SBA Senate calls on GW Law to condemn Azerbaijan

Media Credit: Jennifer Igbonoba | Photographer-

Shushan Gabrielyan, the co-president of the Armenian Law Students Association, said members of the Armenian community felt “disheartened” by the lack of knowledge and action regarding the recent conflict between Azerbaijan and Armenia.

The Student Bar Association Senate Tuesday unanimously passed a resolution calling on GW Law to suspend all school activities associated with the Republic of Azerbaijan.

The resolution calls on the law school to reconsider academic curriculums that partner with Azerbaijan and may exclude Armenians based on ethnicity, like the Manfred Lachs Moot Court Competition, which is holding its finals in Baku, Azerbaijan. The resolution also calls on GW Law to devote adequate resources to the exploration of xenophobia and violence toward Armenian populations within the context of international law.

Shushan Gabrielyan, the co-president of the Armenian Law Students Association, said members of the Armenian community felt “disheartened” by the lack of international knowledge and action regarding the recent territorial conflict between Azerbaijan and Armenia.

“Examples of this are omnipresent and exemplified by our school sponsorship and tacit endorsement of academic programs that further normalize and amplify the marginalization of our youth,” she said. “Today, we ask you to stand in solidarity with the Armenian community at George Washington University by condemning Azerbaijan’s unprovoked attack on Armenia and reconsidering academic programs and external competitions that exclude students on the basis of their race.”

The resolution references a program through the Graduate School of Education and Human Development in partnership with the Azerbaijan State Pedagogical University, and it says graduate programs within the graduate division of the Elliott School of International Affairs “sponsor academic programs in the Azerbaijan.”

The senate also unanimously granted the Student Animal Legal Defense Fund $1,549 to finance their attendance to the Animal Law Conference, which will be held Nov. 4-6 in Portland, Oregon, where the student organization will be receiving the national organization’s Chapter of the Year Award for their advocacy last year.

Laura Mezzanotte, the organization’s president, said that the conference was an “important networking opportunity” to secure influential guest speakers for the following year.

“This is a great publicity moment for us,” she said. “It’s a great publicity moment for GW because they’re trying to expand this program.”

SBA Sen. Charles Schmidt said the senate should fund requests “for students to do enriching events” that reap “profound benefits.”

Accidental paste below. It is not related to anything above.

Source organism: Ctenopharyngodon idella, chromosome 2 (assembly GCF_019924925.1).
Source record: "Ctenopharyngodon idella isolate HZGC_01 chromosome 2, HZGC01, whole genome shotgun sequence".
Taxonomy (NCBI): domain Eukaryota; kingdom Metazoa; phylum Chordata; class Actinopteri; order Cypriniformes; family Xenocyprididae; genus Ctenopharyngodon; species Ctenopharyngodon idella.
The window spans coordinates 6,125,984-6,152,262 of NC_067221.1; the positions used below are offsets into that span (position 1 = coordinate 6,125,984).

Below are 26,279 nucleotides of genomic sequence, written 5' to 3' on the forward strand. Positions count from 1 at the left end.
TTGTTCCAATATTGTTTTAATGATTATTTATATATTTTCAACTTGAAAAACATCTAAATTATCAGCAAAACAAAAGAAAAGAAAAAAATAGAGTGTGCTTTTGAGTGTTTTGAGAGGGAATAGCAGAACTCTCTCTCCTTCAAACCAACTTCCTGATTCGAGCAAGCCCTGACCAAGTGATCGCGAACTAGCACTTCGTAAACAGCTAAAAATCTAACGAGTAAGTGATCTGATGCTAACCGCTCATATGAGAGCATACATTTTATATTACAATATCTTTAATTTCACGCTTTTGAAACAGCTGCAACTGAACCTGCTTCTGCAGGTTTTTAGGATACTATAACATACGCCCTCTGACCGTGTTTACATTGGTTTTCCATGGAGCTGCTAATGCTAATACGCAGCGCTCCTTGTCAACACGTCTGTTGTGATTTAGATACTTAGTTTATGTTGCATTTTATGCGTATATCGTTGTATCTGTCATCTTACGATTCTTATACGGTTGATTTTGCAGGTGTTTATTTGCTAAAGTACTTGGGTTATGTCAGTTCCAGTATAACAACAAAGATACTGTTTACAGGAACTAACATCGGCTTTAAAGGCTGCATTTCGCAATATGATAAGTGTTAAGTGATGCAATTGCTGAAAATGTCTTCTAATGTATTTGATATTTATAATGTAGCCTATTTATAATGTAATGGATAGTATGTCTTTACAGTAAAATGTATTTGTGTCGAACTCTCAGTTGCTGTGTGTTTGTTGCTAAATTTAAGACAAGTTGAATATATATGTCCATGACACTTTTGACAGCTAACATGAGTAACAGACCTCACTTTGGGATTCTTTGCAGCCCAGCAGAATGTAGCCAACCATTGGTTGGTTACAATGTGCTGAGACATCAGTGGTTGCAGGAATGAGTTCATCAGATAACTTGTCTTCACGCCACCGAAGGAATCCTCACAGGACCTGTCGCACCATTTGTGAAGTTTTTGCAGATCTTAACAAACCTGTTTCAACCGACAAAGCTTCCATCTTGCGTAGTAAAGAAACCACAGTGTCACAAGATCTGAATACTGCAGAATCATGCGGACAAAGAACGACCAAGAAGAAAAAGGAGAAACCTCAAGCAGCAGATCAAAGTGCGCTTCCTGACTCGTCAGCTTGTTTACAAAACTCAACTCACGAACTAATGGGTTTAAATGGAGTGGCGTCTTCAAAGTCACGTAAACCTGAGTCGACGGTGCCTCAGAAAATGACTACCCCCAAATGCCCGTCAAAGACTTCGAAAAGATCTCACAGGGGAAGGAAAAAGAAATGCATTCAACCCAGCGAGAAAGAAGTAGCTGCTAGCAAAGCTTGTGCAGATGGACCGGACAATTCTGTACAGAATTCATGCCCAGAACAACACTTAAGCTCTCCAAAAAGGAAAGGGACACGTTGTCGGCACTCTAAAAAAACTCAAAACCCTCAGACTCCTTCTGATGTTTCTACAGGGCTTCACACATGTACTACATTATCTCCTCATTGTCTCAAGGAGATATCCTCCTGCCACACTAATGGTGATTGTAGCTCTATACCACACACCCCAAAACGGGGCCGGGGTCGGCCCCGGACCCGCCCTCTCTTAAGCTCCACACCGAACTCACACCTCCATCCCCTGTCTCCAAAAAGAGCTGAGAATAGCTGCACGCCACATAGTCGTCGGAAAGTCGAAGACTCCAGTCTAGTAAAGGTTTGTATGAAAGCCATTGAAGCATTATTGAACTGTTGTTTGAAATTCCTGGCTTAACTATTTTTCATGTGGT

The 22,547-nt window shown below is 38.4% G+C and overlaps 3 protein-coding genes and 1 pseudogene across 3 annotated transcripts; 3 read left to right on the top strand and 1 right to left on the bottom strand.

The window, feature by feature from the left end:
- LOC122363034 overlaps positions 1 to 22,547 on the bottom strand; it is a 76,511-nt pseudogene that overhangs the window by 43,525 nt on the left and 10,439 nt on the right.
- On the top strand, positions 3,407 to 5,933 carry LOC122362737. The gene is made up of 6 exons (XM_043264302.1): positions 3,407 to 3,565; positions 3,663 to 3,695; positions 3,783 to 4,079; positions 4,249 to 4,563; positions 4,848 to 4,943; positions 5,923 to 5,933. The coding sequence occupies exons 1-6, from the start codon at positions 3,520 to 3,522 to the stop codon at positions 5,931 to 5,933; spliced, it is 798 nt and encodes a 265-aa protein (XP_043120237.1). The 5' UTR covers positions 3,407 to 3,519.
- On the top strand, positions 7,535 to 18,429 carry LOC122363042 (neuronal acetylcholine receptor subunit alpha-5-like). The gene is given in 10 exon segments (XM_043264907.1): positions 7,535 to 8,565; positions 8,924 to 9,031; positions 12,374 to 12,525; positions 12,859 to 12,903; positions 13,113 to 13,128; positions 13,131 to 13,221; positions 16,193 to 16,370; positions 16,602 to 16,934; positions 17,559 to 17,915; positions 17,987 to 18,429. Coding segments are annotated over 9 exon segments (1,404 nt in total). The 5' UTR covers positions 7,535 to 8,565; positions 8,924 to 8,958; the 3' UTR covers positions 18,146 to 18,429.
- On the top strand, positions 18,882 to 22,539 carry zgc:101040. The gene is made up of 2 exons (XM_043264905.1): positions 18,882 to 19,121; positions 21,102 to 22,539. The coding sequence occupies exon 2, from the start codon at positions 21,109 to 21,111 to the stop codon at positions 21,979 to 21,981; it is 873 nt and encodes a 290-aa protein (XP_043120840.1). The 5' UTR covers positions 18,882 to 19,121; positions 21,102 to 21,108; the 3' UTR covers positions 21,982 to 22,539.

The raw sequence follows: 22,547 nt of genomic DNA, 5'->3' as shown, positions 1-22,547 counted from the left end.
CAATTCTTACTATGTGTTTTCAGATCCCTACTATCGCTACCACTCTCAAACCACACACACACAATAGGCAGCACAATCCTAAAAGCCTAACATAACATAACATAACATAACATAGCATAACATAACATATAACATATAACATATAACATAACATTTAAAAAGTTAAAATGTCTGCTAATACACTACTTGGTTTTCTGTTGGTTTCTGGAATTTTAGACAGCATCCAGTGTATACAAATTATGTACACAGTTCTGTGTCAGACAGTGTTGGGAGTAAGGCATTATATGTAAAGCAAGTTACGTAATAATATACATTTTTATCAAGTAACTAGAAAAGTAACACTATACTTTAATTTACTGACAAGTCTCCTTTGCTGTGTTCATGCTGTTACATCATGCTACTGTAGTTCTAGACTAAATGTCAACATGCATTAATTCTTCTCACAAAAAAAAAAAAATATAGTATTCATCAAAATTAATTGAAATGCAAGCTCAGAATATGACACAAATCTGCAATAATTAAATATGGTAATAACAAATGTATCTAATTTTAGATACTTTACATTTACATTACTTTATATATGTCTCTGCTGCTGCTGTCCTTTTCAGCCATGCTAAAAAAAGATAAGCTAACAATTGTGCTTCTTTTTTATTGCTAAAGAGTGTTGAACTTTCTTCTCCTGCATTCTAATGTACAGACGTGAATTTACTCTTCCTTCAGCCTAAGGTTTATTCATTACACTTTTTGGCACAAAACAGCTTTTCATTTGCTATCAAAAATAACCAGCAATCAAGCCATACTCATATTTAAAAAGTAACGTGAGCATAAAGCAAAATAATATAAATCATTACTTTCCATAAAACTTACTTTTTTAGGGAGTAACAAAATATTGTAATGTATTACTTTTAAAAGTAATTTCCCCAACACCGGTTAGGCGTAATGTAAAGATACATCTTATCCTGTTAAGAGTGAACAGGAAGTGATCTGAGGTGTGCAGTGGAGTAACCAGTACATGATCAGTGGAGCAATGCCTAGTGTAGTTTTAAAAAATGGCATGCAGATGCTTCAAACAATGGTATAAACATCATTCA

“I’m proud of us for passing the bill to give money to the Student Animal Legal Defense Fund to attend their conference,” he said.

The SBA Senate unanimously confirmed Natalie Smith and Johann Choo as associate judges of the SBA Supreme Court. The court now has five associate judges and a chief judge.

The senate unanimously authorized $99.08 to cover costs associated with the International Refugee Assistance Project’s general body meeting.

The SBA Senate rejected legislation that would have granted $100 to the SBA Supreme Court to purchase judge’s robes. Eight senators voted in favor of the funding, and 12 senators voted in opposition.

SBA Sen. John Tuley, the chair of the finance committee who brought the request to the full senate, said he voted against the request because he thought it did not justify spending students’ money.

“The way I put it in debate was that if a student came to me at the end of the year and asked ‘What did we spend money on?’ and I said ‘We spent it on robes for the judicial branch,’ I don’t know that they would be particularly happy with that decision,” he said.

SBA President Nicole Karem said historically, the SBA Supreme Court has not been viewed as a “co-equal” branch of the SBA. She did not speak in favor or against the bill, deferring to the senate.

“What I will say is don’t let the fact that they haven’t been given money as part of the beginning of the year allocation color your opinion,” she said. “Because I think they’ve been a branch that’s been overlooked in the past.”

SBA Supreme Court Chief Judge Deja Williams said in her three years on the court, it has not weighed in on any cases, but the lack of cases in the first year may have been due to the pandemic.

SBA Sen. Raisa Shah announced on behalf of the student life committee that the SBA has placed menstrual products in bathrooms on the first floor of Lerner Hall in the law school as part of a pilot program. She said the baskets have been placed alongside signs asking people to take only what they need.

Shah said the committee’s “ultimate goal” is to place menstrual products in six bathrooms in law school buildings and every bathroom in the Law Learning Center. She said she is in contact with a graduate student Student Association senator who worked on installing menstrual product dispensers on the main campus.

The next SBA Senate meeting will be held on Nov. 8 at 9:15 p.m at the Law Learning Center.

The Hatchet has disabled comments on our website. Learn more.